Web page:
Faculty of Language, Literature and Humanities - RUEG

Workshop "Do we practice what we preach?"

RUEG-Workshop (11th July, 2022) on the construction of multilinguals as Others in public discourse and academia

The picture shows four colored lollipops with googly eyes and a painted mouth. Three of them are standing close together with smiling or astonished facial expressions. The fourth lollie stands alone and has a sad face expression.



  • Workshop “Do we practice what we preach? The construction of multilinguals as Others in public discourse and academia”
  • On July 11th, 2022
  • At Humboldt Labor, in Humboldt Forum, Schloßplatz, 10178 Berlin
  • The event will be hybrid (participation online or on site possible)
  • Registration by 5th July via e-mail to coordination-rueg@hu-berlin.de
  • Organisers: Artemis Alexiadou, Christoph Schroeder, Heike Wiese
  • Coordination: Pia Linscheid, İrem Duman Çakır


We know that multilingualism is ubiquitous, and linguistics emphasises that it is a normal condition, both for societies and for speakers. But do we practice what we preach? Let’s talk about the construction of multilinguals as Others in public discourse and academia in a workshop on July 11th 2022 at Humboldt Labor. We look forward to talks by international researchers, and we welcome everyone who is interested in multilingualism to join the discussion. Participation is possible both online and on-site. There is no conference fee, but in order to participate, you need to register by July 5th by sending an email to coordination-rueg@hu-berlin.de where you state your name and your preferred participation format (on-site or online). For on-site participation, it will be first come - first served, given the limited space.







Judith Purkarthofer (Essen):

Who’s there? In/Exclusively addressing the other in disseminating linguistic results


Claudio Scarvaglieri (Ghent):

The societal context of Othering in linguistics


Tea break


Jana Gamper, Dorothee Steinbock, Christoph Schroeder (Potsdam):

Constructing a clientele in need: the field of German as a second language


İnci Dirim (Wien):

The concept of “linguistic identity” as a reinforcement of nationalism and countermeasures




Antonella Sorace (Edinburgh):

Deconstructing the monolingual norm in research on multilingualism


Artemis Alexiadou (Berlin):

Methodological Othering through “monolingual controls”


Tea break


Friederike Lüpke (Helsinki):

(M)other tongue: creating the Other through monolingual lenses in descriptive and documentary linguistics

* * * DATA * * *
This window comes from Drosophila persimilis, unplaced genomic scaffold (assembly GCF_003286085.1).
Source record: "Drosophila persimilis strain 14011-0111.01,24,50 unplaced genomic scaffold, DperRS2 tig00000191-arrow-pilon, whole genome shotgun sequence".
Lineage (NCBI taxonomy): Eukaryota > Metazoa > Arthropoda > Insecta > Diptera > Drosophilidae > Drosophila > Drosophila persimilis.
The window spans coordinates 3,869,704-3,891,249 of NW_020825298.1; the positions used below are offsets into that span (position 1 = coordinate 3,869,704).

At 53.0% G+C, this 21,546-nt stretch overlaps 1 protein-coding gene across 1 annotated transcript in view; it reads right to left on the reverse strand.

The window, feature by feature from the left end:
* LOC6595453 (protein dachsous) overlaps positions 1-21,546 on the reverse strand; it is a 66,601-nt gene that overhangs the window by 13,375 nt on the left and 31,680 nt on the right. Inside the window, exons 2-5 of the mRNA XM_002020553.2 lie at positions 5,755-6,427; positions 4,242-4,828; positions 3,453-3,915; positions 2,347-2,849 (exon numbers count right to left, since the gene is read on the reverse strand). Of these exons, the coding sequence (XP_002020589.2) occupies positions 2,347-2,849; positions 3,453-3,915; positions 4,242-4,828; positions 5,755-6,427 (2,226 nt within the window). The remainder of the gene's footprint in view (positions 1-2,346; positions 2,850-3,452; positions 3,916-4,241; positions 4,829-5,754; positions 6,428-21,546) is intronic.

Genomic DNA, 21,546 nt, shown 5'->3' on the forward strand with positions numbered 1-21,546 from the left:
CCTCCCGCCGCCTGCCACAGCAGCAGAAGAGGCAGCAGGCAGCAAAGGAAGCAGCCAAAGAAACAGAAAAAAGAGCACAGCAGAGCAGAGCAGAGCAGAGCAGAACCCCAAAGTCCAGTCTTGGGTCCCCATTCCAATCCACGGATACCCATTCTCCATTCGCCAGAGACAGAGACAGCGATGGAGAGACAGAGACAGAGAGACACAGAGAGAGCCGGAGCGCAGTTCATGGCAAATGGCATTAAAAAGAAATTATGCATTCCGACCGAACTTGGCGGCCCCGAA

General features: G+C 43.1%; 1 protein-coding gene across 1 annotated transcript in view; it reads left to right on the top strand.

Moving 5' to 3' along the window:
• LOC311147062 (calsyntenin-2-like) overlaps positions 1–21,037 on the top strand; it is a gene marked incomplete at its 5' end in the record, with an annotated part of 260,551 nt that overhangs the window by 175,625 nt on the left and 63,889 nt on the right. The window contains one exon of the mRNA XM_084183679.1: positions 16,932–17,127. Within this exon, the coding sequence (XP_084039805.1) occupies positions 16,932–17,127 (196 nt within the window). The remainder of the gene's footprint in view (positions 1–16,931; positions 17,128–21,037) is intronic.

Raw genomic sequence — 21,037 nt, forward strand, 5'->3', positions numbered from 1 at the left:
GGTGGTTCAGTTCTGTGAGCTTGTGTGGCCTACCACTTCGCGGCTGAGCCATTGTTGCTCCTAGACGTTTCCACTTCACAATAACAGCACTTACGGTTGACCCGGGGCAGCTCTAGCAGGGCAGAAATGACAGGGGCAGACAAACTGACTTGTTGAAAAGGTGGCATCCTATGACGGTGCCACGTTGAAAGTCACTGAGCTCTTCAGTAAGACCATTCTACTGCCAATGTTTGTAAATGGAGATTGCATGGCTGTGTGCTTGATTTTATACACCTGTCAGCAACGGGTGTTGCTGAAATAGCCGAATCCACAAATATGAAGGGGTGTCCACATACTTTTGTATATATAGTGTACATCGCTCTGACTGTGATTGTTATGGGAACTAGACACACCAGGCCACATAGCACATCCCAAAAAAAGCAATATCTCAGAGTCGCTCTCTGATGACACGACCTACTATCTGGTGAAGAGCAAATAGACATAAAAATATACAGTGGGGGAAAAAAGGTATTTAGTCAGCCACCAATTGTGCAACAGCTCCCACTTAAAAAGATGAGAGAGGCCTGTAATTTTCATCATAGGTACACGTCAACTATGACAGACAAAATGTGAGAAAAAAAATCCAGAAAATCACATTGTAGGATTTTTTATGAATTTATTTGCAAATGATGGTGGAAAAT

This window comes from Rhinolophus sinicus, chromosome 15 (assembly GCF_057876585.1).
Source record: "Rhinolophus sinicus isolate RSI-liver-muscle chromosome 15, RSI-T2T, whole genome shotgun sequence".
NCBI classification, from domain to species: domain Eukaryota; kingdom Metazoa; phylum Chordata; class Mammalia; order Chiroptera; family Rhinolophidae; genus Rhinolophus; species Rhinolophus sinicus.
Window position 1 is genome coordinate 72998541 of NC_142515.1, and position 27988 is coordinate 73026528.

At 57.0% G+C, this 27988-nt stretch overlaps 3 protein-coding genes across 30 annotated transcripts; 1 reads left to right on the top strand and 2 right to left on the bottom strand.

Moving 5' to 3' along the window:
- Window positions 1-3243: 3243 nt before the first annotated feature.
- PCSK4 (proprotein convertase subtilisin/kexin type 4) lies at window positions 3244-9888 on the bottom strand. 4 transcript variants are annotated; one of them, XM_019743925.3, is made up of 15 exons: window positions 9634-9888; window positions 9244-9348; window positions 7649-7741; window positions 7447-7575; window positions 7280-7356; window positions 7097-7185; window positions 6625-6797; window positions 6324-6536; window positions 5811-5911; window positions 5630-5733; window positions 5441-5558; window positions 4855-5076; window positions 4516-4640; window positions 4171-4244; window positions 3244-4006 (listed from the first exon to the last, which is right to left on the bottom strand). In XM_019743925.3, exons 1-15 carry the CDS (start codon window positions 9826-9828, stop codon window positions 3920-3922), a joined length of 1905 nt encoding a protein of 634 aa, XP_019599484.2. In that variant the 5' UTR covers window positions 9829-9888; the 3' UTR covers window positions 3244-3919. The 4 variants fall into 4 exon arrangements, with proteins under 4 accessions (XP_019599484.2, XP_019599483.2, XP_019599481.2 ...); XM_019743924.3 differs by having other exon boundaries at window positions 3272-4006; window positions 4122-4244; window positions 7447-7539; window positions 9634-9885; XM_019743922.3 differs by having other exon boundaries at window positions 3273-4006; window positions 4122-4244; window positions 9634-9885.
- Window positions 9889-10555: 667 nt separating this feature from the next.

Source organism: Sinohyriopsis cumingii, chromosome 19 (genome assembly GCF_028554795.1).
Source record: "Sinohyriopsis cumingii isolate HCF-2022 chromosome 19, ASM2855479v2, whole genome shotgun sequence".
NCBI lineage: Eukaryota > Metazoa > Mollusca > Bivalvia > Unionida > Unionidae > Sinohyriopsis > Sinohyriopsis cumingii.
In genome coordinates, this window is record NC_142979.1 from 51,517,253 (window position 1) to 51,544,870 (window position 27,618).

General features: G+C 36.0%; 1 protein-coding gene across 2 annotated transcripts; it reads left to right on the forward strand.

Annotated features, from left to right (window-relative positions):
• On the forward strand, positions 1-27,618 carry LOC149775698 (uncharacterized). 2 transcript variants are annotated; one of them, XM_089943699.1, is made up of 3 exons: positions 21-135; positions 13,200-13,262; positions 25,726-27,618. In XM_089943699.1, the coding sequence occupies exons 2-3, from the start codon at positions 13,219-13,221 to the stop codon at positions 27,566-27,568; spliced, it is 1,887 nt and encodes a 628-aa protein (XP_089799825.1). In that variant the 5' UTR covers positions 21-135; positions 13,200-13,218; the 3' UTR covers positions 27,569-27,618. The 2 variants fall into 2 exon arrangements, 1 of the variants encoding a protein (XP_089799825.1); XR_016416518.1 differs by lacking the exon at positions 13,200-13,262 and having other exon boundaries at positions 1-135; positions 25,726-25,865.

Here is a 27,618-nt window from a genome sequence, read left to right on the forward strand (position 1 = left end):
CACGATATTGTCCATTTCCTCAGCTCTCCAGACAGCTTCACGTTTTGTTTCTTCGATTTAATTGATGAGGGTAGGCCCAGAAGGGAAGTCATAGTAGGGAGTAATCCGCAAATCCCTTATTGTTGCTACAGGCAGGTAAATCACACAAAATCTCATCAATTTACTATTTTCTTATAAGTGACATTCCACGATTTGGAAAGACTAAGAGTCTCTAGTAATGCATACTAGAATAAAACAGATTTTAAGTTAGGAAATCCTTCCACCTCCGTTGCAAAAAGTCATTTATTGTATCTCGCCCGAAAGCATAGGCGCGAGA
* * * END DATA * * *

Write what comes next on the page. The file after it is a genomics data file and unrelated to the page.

Heike Wiese (Berlin):

Labelling multilinguals as Others: common topoi in linguistic publications


Closing discussion






In Linguistics and its neighbouring disciplines, it is generally acknowledged that multilingualism is a normal part of language competence and practice. We routinely point out that the majority of speakers worldwide are multilingual and expose the idea of a monolingual society as a counterfactual ideological construction going back to European nation-state building.

Linguistic diversity is commonly regarded as the normal state, and a closer look at dialectal variation, registers, and style shifting suggests that there is in fact no such thing as a true monolingual, but rather that every speaker accesses diverse repertoires.

The consensus on this topic in academia is often in conflict with discoursive patterns in larger society. Ideologies of linguistic homogeneity and purism support a “monolingual habitus” (Gogolin 2001) that constructs multilingualism as deviant and multilingual speakers as an out-group (e.g., Grosjean 2008, Ortega 2009, Cook 2016), up to linguicism (Dirim 2010) and proxy-racism (Wiese 2015) which uses the arena of language to play out the discrimination of social groups (cf. also Zentella 2007).

However, a closer look at linguists’ professional practice (including our own earlier writings) suggests that the picture is not as clear-cut as this might suggest, between an enlightened academia and a public still stuck in outdated ideologies. We find evidence for a construction of multilinguals as Others in both linguistic terminology and practice, and such patterns cut across subdisciplines. This is perhaps not surprising, given that we do not live in a social vacuum, but are also part of society. However, this gap between what we preach and what we practice is something that, as linguists, we should address and reflect upon.

This workshop aims to initiate such a discussion and raise awareness in our field. Presenters will discuss the construction of multilinguals as Others in linguistics at levels of conceptual framing and labelling, methodology, and research bias.